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Bio associate professor’s carbon-capture proposal nets Fast Track Award

Effective and affordable carbon-capture and storage technology for fossil fuel power plants is a research area of intense and broad current investigation as scientists look for solutions to reduce greenhouse gasses because of the detrimental role they play in climate change.

William Jacoby stands with arms folded in his lab.

MU bioengineering Associate Professor William Jacoby has been exploring the possibility of tackling the problem of effective and affordable carbon-capture and storage technology for fossil fuel power plants with the development of a high pressure, density-driven separator (HDS) in his lab, the Mizzou Carbon Recycling Center.

According to the Environmental Protection Agency, “The combustion of fossil fuels to generate electricity is the largest single source of CO2 emissions in the nation, accounting for about 37 percent of total U.S. CO2 emissions and 30 percent of total U.S. greenhouse gas emissions in 2014.”

MU bioengineering Associate Professor William Jacoby has been exploring the possibility of tackling the problem with the development of a high pressure, density-driven separator (HDS) in his lab, the Mizzou Carbon Recycling Center. This spring, he received support from the UM System to develop his carbon capture and storage solution with a 2016 Fast Track Award for his project, “Separation of Carbon Dioxide from Flue Gas.”

Flue gas consists of about13 percent carbon dioxide, 77 percent nitrogen, 5 percent oxygen, 5 percent water and some trace elements. The Carbon Recycling Center’s HDS uses very high pressure (less than 80 atmospheres) and ambient temperature to completely separate carbon dioxide from the other vapors.

“Our process produces near-pure CO2 at high pressure,” Jacoby said. “This enables efficient transport via pipeline for direct deep well injection, manufacture of carbonated beverages and stimulation of growth in commercial greenhouses.”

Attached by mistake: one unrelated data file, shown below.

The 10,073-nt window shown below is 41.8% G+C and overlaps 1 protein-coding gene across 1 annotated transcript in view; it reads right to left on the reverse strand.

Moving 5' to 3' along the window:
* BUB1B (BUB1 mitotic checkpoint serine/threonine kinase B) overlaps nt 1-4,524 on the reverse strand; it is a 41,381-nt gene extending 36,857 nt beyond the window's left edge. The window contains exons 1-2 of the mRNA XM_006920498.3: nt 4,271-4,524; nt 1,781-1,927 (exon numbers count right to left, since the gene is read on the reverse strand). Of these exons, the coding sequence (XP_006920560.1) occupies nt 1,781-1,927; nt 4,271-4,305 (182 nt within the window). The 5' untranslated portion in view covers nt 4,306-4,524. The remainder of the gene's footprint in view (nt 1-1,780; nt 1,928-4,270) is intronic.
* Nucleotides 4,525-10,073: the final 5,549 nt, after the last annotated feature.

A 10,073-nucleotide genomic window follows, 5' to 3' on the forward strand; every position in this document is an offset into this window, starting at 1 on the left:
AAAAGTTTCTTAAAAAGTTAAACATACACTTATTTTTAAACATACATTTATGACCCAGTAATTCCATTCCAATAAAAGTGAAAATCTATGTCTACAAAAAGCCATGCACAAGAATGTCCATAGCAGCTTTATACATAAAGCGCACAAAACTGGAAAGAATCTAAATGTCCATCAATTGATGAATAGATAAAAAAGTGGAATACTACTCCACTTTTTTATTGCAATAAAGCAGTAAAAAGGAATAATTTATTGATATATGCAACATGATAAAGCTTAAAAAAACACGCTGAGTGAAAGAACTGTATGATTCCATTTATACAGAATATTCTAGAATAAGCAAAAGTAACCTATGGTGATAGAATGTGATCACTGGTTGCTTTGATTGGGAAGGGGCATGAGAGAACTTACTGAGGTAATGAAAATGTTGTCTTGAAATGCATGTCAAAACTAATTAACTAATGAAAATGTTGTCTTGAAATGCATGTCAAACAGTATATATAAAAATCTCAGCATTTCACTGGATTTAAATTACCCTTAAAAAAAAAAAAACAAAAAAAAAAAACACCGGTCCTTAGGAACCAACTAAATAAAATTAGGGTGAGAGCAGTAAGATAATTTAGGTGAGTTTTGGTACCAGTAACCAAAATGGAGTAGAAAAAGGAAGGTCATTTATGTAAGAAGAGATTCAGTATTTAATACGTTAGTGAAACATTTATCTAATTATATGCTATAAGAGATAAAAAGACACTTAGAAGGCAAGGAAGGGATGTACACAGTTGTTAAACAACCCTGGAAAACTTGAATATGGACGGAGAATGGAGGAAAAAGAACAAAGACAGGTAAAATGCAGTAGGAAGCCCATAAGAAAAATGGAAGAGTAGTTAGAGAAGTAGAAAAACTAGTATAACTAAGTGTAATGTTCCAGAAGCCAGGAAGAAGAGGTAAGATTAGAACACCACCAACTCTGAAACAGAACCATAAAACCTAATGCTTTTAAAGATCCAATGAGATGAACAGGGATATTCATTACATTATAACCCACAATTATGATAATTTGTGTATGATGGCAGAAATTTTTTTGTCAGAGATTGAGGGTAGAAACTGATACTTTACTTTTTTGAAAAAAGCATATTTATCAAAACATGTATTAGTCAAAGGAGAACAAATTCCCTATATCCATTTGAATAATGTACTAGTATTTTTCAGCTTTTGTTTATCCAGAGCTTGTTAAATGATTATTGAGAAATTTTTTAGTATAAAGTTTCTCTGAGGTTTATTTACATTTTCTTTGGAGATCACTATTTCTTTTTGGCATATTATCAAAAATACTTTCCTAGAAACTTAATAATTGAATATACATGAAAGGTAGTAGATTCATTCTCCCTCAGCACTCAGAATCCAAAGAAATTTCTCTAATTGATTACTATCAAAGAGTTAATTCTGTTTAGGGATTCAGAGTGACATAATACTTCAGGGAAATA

He said a well-established, billion-dollar market already exists for CO2, which historically sells for around $100 per ton.

Jacoby and his research assistant Reza Espanani have demonstrated the effectiveness and efficiency of the process in the lab and will collaborate with MU’s Combined Heat and Power Plant to collect flue gas samples and design a small-scale pilot separator for use at the plant to test the geometric and fluid parameters, and fluid handling of the HDS unit. They also have developed a “new dimensionless parameter” for operation of the technology and are confident in its scalability.

“When I first talked to Dr. Jacoby, I saw that what he is working on is directly applicable to the power generation industry and what we are doing given the future regulatory requirements of the EPA’s Clean Power Plan. That’s where I saw opportunity and potential,” said Jim Wilbur, managing engineer at the MU Power Plant. “In order to meet these regulations, we have to rely on research that is taking place and if it proves viable, this would certainly be an option.

“We strive to collaborate with students and faculty on their projects on campus when possible,” Wilbur added.

Jacoby estimates that the HDS can operate at one-third the cost of projected state-of-the-art technologies, or just 16 percent of fossil fuel plants’ operating costs, compared to nearly half with the most promising projected technologies.

“In addition to the moral imperative to curtail climate change for future generations, the magnitude of the economic opportunity is enormous,” Jacoby said, citing an estimate by the Climate Change Business Journal that the commercial potential of fitting 60 percent of U.S coal-fueled power plants with carbon capture and storage technology would be a $50 billion business.

“Currently there are 1,522 coal-burning power plants operating in the USA, and thousands more operate around the world,” Jacoby said.